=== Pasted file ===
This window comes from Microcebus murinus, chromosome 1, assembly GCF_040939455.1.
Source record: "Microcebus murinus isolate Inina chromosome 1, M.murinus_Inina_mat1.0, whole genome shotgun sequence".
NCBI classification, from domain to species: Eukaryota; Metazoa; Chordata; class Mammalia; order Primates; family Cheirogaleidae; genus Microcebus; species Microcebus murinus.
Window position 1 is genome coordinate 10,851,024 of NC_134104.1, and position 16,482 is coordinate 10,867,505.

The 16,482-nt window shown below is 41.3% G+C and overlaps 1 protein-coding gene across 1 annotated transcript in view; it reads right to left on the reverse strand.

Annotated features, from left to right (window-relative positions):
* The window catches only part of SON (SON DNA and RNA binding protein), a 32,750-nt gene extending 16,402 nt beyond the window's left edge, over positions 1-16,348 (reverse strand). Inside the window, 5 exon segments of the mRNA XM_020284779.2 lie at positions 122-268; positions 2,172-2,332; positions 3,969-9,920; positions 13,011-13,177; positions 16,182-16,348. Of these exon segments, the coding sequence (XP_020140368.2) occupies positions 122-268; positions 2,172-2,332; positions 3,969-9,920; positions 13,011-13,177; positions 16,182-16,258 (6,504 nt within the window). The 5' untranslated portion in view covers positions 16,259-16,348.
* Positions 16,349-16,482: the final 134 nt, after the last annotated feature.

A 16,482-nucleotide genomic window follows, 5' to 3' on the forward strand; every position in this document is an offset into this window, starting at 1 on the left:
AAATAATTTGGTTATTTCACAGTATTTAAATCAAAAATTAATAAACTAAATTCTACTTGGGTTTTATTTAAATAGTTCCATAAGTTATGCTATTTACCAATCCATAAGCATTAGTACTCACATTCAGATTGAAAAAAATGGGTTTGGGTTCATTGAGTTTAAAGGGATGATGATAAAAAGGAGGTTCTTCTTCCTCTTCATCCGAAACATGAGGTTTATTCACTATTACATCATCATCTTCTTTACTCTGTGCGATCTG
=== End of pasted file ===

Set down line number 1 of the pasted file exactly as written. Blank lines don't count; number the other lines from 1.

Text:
This window comes from Microcebus murinus, chromosome 1, assembly GCF_040939455.1.